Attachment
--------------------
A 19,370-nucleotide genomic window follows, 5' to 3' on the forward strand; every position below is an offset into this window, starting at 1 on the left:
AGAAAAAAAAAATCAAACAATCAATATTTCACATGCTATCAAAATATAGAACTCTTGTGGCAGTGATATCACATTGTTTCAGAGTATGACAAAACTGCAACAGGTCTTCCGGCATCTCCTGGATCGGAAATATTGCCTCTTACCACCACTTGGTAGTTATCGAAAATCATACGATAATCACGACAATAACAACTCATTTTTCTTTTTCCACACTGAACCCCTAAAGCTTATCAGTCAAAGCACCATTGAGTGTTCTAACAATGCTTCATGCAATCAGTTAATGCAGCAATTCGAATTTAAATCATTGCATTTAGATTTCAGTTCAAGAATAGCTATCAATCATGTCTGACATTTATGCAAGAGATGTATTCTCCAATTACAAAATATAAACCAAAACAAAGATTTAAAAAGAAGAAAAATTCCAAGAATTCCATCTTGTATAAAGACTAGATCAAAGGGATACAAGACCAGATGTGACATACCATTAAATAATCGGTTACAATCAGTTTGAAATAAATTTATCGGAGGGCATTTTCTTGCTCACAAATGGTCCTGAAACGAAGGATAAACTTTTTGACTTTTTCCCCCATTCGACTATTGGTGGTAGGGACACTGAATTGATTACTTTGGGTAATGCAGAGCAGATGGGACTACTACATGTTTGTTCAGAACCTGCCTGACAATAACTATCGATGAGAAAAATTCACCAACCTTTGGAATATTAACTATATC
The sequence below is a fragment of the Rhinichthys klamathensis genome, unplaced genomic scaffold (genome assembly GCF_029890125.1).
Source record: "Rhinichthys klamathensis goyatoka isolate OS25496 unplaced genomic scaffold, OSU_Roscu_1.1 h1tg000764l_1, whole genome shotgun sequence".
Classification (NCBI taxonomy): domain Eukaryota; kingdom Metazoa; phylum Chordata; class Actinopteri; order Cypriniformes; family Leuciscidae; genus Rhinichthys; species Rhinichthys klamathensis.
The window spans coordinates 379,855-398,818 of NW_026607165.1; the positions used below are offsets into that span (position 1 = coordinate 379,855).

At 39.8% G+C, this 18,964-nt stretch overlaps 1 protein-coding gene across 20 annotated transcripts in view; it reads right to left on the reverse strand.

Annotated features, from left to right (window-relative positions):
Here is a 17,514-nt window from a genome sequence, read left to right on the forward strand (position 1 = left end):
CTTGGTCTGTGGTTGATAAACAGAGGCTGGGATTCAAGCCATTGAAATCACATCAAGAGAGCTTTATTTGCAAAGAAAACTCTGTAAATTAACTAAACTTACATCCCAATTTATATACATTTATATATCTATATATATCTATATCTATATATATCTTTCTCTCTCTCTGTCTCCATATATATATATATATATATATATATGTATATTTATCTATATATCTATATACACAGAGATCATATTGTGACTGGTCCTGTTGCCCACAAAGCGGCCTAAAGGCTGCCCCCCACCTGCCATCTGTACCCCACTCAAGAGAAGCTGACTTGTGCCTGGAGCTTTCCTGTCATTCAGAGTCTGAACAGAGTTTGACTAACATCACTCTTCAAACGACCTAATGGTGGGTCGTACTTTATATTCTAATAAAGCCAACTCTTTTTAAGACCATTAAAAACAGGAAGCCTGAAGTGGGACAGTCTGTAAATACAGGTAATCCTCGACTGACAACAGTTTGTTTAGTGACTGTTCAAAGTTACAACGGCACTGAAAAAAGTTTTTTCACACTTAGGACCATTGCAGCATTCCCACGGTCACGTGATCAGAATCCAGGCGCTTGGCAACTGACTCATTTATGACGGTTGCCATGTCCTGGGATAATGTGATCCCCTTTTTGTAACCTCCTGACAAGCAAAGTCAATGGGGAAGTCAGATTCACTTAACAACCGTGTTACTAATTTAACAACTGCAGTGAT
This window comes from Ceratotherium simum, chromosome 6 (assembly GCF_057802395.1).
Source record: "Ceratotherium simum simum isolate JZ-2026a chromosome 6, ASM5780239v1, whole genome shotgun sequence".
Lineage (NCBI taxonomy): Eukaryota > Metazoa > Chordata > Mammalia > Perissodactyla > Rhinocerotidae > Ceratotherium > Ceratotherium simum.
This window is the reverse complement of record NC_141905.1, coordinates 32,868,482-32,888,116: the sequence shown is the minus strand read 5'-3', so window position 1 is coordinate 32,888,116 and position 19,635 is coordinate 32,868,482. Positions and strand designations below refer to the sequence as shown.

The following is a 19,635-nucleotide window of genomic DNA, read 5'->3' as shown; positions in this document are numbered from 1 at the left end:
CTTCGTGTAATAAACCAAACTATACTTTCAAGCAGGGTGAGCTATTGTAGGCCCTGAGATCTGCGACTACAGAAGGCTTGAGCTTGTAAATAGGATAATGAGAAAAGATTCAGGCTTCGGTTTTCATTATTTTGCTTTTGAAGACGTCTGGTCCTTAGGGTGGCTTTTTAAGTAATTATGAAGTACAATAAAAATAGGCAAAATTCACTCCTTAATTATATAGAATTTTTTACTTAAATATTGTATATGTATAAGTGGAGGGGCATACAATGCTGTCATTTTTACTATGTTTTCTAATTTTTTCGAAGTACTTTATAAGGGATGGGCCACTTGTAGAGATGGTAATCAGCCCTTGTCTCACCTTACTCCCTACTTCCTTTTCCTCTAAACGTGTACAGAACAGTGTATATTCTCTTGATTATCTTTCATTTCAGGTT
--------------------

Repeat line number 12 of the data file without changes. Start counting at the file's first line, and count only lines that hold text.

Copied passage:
Source record: "Ceratotherium simum simum isolate JZ-2026a chromosome 6, ASM5780239v1, whole genome shotgun sequence".